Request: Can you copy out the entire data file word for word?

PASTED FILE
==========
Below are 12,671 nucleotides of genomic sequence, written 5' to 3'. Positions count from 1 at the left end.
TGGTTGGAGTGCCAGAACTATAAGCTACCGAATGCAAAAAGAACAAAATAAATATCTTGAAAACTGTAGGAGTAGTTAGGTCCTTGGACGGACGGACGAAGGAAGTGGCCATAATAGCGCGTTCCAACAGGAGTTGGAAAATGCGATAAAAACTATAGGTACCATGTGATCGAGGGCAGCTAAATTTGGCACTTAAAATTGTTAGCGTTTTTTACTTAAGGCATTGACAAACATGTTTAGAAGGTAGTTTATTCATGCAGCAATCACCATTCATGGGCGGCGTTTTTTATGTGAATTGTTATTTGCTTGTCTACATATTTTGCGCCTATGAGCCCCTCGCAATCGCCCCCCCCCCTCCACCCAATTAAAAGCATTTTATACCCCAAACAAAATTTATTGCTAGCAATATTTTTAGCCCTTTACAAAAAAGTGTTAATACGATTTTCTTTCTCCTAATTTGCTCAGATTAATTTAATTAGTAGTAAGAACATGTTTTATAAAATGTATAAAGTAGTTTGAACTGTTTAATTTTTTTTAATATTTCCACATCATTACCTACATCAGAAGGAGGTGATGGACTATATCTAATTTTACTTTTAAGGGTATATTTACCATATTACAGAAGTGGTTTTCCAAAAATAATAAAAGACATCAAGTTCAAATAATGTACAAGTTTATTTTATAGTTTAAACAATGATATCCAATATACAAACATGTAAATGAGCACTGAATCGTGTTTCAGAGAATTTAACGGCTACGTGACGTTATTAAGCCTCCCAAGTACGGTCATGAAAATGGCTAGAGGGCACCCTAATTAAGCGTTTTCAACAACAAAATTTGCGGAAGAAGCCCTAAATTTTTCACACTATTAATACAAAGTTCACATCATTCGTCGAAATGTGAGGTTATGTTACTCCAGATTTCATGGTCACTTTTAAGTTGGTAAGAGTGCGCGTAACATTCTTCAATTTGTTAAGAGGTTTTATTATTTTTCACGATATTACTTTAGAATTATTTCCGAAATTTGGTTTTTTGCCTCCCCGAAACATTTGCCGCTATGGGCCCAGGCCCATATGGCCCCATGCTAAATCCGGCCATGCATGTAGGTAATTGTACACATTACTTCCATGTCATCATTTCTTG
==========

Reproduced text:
Below are 12,671 nucleotides of genomic sequence, written 5' to 3'. Positions count from 1 at the left end.
TGGTTGGAGTGCCAGAACTATAAGCTACCGAATGCAAAAAGAACAAAATAAATATCTTGAAAACTGTAGGAGTAGTTAGGTCCTTGGACGGACGGACGAAGGAAGTGGCCATAATAGCGCGTTCCAACAGGAGTTGGAAAATGCGATAAAAACTATAGGTACCATGTGATCGAGGGCAGCTAAATTTGGCACTTAAAATTGTTAGCGTTTTTTACTTAAGGCATTGACAAACATGTTTAGAAGGTAGTTTATTCATGCAGCAATCACCATTCATGGGCGGCGTTTTTTATGTGAATTGTTATTTGCTTGTCTACATATTTTGCGCCTATGAGCCCCTCGCAATCGCCCCCCCCCCTCCACCCAATTAAAAGCATTTTATACCCCAAACAAAATTTATTGCTAGCAATATTTTTAGCCCTTTACAAAAAAGTGTTAATACGATTTTCTTTCTCCTAATTTGCTCAGATTAATTTAATTAGTAGTAAGAACATGTTTTATAAAATGTATAAAGTAGTTTGAACTGTTTAATTTTTTTTAATATTTCCACATCATTACCTACATCAGAAGGAGGTGATGGACTATATCTAATTTTACTTTTAAGGGTATATTTACCATATTACAGAAGTGGTTTTCCAAAAATAATAAAAGACATCAAGTTCAAATAATGTACAAGTTTATTTTATAGTTTAAACAATGATATCCAATATACAAACATGTAAATGAGCACTGAATCGTGTTTCAGAGAATTTAACGGCTACGTGACGTTATTAAGCCTCCCAAGTACGGTCATGAAAATGGCTAGAGGGCACCCTAATTAAGCGTTTTCAACAACAAAATTTGCGGAAGAAGCCCTAAATTTTTCACACTATTAATACAAAGTTCACATCATTCGTCGAAATGTGAGGTTATGTTACTCCAGATTTCATGGTCACTTTTAAGTTGGTAAGAGTGCGCGTAACATTCTTCAATTTGTTAAGAGGTTTTATTATTTTTCACGATATTACTTTAGAATTATTTCCGAAATTTGGTTTTTTGCCTCCCCGAAACATTTGCCGCTATGGGCCCAGGCCCATATGGCCCCATGCTAAATCCGGCCATGCATGTAGGTAATTGTACACATTACTTCCATGTCATCATTTCTTG